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Yiwu small commodities market sees sales decline amid economic slowdown –

The city of Yiwu, famous as a wholesale marketplace for small commodities trading, has felt the pain of the economic slowdown in Europe and the US. 

Many traders in this Zhejiang Province city now think back fondly on the not-so-distant past, when an estimated 210,000 merchants a day – including 13,000 from abroad – buzzed about in a marketplace of some 60,000 stalls, offering almost 2 million pieces of merchandise that ranged from Christmas ornaments to toys and jewelry. 

Yiwu was such a thriving marketplace that the State Council, China’s cabinet, made it home to the nation’s small commodity index – a barometer of global consumer goods prices. 

In the past, Yiwu merchants sold about two-thirds of their products to foreign buyers. Now, with Europe facing a debt crisis and recession and the United States in a somewhat slow and shaky recovery, orders are drying up and the once noisy marketplace has lost some of its buzz. 

“I am experiencing the worst times since I started my business in 2000,” said Liu Hua, general manager of the Lucky House Toy Factory. “Sales have dropped 10 percent in May alone.”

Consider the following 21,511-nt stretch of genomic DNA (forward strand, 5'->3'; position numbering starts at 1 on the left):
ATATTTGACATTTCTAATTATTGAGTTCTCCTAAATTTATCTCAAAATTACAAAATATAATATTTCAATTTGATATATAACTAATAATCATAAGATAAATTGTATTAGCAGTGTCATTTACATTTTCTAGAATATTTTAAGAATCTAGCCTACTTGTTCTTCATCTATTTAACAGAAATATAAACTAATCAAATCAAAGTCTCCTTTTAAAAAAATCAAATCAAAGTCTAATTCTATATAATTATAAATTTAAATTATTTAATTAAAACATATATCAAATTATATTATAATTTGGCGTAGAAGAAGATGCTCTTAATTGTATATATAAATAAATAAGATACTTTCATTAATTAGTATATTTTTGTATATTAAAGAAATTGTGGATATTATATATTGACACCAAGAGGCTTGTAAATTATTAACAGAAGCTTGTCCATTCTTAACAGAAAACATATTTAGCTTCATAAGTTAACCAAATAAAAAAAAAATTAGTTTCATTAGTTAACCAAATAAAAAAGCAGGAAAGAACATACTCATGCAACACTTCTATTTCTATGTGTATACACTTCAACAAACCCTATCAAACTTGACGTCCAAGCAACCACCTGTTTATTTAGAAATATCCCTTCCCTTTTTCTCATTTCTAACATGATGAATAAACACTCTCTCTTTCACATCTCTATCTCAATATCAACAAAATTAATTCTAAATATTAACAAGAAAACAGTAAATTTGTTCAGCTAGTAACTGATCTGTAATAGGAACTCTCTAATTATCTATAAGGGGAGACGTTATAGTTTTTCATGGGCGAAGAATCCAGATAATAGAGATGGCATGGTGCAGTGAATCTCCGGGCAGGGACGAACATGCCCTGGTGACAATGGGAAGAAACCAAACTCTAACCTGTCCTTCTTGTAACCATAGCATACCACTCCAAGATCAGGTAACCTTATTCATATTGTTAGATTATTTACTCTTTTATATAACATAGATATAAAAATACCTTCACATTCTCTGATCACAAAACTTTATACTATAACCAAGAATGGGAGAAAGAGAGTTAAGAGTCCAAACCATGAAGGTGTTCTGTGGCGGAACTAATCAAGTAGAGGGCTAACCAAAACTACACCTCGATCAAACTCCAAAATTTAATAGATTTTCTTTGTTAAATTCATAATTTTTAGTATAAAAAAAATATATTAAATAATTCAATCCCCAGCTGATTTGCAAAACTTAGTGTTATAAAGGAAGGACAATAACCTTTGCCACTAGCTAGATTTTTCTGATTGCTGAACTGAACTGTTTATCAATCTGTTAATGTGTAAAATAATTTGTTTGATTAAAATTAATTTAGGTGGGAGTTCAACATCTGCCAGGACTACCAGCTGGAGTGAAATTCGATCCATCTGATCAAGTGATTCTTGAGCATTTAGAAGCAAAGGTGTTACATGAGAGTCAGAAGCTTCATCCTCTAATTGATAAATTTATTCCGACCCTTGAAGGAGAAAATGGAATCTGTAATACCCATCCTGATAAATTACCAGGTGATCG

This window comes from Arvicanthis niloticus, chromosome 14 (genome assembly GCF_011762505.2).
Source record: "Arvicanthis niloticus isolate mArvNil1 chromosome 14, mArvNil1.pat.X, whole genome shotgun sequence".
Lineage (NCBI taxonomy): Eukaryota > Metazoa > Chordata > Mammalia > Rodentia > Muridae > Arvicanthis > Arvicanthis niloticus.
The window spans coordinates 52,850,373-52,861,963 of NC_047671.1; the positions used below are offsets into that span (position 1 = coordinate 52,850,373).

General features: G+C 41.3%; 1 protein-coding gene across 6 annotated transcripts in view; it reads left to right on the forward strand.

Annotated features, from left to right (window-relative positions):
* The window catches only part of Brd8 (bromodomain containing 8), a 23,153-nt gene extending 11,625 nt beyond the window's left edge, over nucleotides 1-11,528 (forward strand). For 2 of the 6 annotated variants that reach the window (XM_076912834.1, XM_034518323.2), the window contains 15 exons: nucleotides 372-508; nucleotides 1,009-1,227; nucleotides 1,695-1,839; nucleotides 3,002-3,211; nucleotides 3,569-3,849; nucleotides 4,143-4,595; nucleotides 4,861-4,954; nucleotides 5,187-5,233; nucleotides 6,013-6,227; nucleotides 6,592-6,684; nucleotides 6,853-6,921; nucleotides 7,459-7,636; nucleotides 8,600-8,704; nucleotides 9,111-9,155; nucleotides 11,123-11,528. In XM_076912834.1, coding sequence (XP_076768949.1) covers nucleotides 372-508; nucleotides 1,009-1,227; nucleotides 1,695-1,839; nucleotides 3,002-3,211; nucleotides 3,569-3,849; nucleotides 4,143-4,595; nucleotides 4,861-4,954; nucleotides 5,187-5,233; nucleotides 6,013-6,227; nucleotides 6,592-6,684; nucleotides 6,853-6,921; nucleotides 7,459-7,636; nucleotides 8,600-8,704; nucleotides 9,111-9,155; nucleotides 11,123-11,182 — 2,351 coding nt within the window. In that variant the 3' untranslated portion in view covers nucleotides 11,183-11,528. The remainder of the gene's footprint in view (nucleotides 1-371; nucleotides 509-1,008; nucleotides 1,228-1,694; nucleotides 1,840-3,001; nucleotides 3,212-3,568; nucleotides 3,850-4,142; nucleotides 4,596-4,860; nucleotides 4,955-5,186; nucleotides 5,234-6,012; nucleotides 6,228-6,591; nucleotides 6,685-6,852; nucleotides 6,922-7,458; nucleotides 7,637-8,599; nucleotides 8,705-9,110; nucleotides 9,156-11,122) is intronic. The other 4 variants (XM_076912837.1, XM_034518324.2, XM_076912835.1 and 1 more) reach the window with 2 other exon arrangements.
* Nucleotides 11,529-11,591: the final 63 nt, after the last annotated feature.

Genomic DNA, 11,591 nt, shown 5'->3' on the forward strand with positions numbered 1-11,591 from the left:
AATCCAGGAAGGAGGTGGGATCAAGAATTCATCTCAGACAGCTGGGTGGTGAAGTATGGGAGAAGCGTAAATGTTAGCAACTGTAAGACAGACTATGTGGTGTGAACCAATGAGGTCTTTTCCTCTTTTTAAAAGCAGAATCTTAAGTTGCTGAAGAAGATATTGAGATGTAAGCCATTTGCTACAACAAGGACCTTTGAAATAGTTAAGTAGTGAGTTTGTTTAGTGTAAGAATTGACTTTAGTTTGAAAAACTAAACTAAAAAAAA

Liu and her husband ran a factory with 50 workers in Yiwu, selling dolls and cartoon wallets at a market stall. Theirs was a pattern similar to that of many other traders in the city. At a high point in 2008, the couple was earning a 20 percent profit on its goods. 

Whereas foreign buyers once accounted for 80 percent of the merchandise Liu sold, that ratio has now turned domestic. Where once she dismissed domestic retail buyers, now she courts the droves of consumers who come to the city looking for bargains. Products wrapped in bulk for the wholesale trade have been torn open and repackaged to accommodate the smaller-lot domestic trade. 

A certain sense of despair spreads across the relatively new four-story, air-conditioned Yiwu marketplace. 

Merchants sit in front of their stalls with little to do but discuss bad times with fellow stall owners. Some sleep or while away the time playing computer games. Tele-controlled aircraft toys fly effortlessly through mostly empty passageways as vendors try to attract attention. 

Domestic market 

There are still foreign traders, mostly from India and the Middle East. They walk through the marketplace with their Chinese translators, browsing and asking about prices. If they want to buy, they can drive hard bargains.